Using a single breath, freediver Egor Nesterenko managed to explore the depths of a shipwreck off the shores of Tobermory, Ontario.
Nesterenko can be seen digging through a layer of snow and ice before diving into the freezing waters of Lake Huron and Georgian Bay, below.
Nesterenko can be seen moving through the cold snowy water and exploring the Alice G shipwreck and entering an eerie blue world of underwater ice.
Freediver Egor Nesterenko and his friends are seen breaking through snow and ice before diving into the chilly waters
Nesterenko wanted to explore a shipwreck found at the bottom of the lake in early February
Nesterenko took a dive off the shores of Tobermory, Ontario – all with just a single breath
Nesterenko plunges into the water and begins to dive down leaving the surface far behind
The camera captures the ice which remains several feet above as Nesternko plunges deeper down.
Making the adventure even more remarkable, not to mention challenging is that he did it in a single breath.
‘Well we just love the water and we love freediving,’ Nesterenko told Global News.
‘We usually do it in the summer. But since our summers are so short unfortunately, we wanted to take it a step further and do it in the winter.’
The freedive allows Nesterenko to get upclose to the shipwreck without massive oxygen tanks
Nesterenko can be seen moving through the cold snowy water and exploring the Alice G shipwreck underneath a thick layer of ice that has developed up above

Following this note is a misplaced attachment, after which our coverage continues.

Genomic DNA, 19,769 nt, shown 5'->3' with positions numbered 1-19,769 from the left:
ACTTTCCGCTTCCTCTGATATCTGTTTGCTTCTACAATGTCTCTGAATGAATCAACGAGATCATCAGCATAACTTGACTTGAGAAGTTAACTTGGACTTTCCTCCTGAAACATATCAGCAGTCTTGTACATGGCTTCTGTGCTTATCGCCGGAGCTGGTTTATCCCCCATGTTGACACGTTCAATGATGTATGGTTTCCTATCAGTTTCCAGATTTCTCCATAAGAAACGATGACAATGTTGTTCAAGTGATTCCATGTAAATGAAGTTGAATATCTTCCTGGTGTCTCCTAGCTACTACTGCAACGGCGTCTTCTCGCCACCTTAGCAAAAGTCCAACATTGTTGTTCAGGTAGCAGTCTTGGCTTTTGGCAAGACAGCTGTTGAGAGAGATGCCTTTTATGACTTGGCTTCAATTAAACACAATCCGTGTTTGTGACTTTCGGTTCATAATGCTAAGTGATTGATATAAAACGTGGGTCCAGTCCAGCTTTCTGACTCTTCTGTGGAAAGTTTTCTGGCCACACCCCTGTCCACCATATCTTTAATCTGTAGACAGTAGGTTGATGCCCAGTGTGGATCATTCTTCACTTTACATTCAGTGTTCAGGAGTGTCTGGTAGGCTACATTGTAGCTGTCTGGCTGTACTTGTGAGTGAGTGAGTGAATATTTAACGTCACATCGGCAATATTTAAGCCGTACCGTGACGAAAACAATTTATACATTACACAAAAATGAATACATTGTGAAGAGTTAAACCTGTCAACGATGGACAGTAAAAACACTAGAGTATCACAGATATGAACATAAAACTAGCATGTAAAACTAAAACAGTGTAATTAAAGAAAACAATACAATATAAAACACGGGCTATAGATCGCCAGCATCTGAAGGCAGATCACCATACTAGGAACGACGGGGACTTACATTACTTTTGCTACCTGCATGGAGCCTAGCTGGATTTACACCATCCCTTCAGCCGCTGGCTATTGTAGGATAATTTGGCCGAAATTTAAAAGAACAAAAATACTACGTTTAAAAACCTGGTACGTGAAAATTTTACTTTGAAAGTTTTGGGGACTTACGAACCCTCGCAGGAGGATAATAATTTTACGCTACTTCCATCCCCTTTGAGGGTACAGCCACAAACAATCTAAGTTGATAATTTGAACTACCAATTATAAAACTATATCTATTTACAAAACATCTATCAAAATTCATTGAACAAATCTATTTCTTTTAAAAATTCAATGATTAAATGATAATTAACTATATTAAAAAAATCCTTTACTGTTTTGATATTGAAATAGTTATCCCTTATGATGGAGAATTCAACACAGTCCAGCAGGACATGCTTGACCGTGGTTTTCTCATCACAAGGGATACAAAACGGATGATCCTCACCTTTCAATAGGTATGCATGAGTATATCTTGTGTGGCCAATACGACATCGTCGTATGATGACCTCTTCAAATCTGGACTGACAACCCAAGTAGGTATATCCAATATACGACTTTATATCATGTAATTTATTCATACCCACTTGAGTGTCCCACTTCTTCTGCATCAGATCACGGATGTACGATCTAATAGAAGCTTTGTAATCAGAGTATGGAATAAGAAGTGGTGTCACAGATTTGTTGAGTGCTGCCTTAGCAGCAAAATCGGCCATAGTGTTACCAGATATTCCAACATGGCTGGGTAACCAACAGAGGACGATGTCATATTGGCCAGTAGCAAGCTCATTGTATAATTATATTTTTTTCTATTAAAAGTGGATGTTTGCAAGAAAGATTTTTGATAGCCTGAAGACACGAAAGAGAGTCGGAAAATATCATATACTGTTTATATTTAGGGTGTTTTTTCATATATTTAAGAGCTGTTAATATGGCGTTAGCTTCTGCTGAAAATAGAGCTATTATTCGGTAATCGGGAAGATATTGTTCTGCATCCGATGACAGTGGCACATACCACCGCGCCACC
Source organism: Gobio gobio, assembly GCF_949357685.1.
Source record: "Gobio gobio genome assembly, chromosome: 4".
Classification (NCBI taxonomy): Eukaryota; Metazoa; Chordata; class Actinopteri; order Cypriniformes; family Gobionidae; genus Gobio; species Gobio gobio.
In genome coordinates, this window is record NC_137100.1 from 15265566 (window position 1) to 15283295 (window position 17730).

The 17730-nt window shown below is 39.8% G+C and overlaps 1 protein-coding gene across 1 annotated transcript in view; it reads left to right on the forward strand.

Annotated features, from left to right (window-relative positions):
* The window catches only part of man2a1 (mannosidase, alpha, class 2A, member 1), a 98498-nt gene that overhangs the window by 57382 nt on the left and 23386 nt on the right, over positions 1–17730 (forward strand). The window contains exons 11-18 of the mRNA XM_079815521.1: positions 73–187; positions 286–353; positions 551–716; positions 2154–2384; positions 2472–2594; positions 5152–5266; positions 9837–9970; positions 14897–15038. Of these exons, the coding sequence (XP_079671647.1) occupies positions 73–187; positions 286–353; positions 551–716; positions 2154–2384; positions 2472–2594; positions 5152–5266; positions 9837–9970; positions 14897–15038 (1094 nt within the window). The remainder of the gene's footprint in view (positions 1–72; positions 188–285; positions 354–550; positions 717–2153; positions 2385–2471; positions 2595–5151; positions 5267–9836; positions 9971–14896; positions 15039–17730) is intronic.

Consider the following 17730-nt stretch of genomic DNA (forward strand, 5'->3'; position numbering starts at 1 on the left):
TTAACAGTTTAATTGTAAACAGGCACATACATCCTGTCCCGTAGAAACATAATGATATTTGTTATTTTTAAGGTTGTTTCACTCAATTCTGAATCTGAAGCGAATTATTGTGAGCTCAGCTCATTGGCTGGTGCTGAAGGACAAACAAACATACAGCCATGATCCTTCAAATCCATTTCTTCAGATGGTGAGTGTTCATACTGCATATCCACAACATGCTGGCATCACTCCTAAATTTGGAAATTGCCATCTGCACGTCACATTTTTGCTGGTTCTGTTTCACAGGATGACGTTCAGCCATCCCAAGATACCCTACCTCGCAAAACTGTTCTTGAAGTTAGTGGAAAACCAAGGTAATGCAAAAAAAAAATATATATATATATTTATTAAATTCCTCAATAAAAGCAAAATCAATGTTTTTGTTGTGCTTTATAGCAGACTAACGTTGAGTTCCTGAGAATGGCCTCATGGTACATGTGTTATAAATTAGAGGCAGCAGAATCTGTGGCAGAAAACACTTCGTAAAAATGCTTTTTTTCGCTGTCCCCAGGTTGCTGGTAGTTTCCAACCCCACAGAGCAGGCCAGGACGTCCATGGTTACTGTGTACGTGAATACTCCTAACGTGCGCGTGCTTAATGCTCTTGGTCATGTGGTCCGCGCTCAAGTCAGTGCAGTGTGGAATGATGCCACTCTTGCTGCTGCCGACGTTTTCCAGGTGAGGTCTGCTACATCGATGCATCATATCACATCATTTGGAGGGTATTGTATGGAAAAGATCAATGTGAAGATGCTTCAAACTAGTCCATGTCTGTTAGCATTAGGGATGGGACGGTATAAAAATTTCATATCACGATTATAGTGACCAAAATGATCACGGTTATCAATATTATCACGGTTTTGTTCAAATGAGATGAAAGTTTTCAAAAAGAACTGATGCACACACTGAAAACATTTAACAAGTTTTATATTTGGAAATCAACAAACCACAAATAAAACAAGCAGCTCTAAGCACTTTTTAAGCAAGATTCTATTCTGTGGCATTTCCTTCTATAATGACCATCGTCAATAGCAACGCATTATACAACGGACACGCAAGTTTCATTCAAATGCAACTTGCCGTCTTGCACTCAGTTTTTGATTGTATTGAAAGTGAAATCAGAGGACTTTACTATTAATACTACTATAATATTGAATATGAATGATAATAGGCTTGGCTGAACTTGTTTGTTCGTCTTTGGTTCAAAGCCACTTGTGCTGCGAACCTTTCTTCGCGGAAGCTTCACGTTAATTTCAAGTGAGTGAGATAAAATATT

It’s all about timing as Nesterenko needs to leave enough time for him to reach the surface
Nesterenko said he can’t dive for too long in freezing waters as it takes a lot of energy. Often he dives for just 90 seconds or so.
‘When it’s that cold your body burns through oxygen a lot quicker and it takes a lot of energy to stay warm,’ he said.
Saying calm and collected is most important when freediving especially under extreme elements such as the freezing waters.
Nesterenko wrote on Instagram, ‘The low visibility thanks to the layer of snow made for a bit of a more thrilling and eerie experience.’
He said that prefers locations with warmer water conditions, such as Mexico and Thailand, where it is warm all year round.
The chilly waters make freediving more challenging as the body uses up oxygen faster
The pictures capture the strange and eerie frozen world of life beneath the ice